A miracle is defined in Merriam-Webster as a surprising and welcome event that is not explicable by natural or scientific laws and is therefore considered to be the work of a divine agency.  Somewhere along the way it became natural for me to face life intoxicated with alcohol.  The scientific-medical community in all their achievements had one word for the alcoholic;  hopeless.   The irresistible laws of nature and man where interrupted and I stopped drinking and started living.  I developed a powerfully simple and pragmatic faith in a Higher Power that required no name or doctrinal hoops to love me.  My life has become that “surprising and welcome” event that I must attribute to my God doing for me what I absolutely could not do for myself.  Yes, I am a miracle.

Endigar 654 ~ Daily Resolutions

Posted in Uncategorized with tags , , , , , , , on March 8, 2015 by endigar

From the Daily Reflections of December 31;

The idea of “twenty-four-hour living” applies primarily to the emotional life of the individual. Emotionally speaking, we must not live in yesterday, nor in tomorrow.   (As Bill Sees It, page 284)

A New Year: 12 months, 52 weeks, 365 days, 8,760 hours, 525,600 minutes — a time to consider directions, goals, and actions. I must make some plans to live a normal life, but also I must live emotionally within a twenty-four-hour frame, for if I do, I don’t have to make New Year’s resolutions! I can make every day a New Year’s day! I can decide, “Today I will do this . . . Today I will do that.” Each day I can measure my life by trying to do a little better, by deciding to follow God’s will and by making an effort to put the principles of our A.A. program into action.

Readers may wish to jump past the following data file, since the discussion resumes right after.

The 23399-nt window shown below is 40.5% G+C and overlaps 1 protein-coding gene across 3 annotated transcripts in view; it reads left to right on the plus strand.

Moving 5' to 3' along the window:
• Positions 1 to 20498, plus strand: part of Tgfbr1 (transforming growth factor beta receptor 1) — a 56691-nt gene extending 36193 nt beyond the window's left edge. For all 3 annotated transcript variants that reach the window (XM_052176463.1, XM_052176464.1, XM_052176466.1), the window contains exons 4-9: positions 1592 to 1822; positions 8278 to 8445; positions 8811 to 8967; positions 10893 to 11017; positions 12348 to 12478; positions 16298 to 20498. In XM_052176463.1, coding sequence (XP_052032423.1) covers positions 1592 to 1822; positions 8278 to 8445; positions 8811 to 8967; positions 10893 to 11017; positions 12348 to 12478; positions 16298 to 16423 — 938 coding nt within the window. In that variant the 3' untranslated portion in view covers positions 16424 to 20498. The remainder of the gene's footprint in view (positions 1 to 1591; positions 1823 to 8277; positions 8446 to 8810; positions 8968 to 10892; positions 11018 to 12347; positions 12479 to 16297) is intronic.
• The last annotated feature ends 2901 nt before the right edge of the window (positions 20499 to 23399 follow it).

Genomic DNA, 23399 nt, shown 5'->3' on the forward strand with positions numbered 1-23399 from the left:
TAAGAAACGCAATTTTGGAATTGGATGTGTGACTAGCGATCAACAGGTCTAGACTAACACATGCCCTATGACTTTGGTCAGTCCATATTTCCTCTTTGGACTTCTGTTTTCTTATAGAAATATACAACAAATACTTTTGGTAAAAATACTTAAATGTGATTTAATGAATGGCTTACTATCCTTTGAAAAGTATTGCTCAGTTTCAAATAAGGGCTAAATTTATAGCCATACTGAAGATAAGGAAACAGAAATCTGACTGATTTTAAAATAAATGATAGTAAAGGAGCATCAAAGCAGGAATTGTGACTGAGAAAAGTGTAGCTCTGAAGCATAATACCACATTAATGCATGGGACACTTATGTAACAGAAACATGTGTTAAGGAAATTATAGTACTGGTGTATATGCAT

I love the movie Groundhog Day with Bill Murray.  Imprisoned in a repeat cycle of the same day, the protagonist is held in this loop until he is living the best possible version of that day.  He filters out what he thinks he wants, and begins to embrace what he knows to be truly important, only because he is forced to stop and live in one day.  Sometimes I wonder if that might not be far from the truth.

Endigar 653 ~ Anonymity

Posted in Uncategorized with tags , , , , , , , on March 7, 2015 by endigar

From the Daily Reflections of December 30;

Anonymity is the spiritual foundation of all our Traditions, ever reminding us to place principles before personalities.   (Alcoholics Anonymous, page 562)

Tradition Twelve became important early in my sobriety and, along with the Twelve Steps, it continues to be a must in my recovery. I became aware after I joined the Fellowship that I had personality problems, so that when I first heard it, the Tradition’s message was very clear: there exists an immediate way for me to face, with others, my alcoholism and attendant anger, defensiveness, offensiveness. I saw Tradition Twelve as being a great ego-deflator; it relieved my anger and gave me a chance to utilize the principles of the program. All of the Steps, and this particular Tradition, have guided me over decades of continuous sobriety. I am grateful to those who were here when I needed them.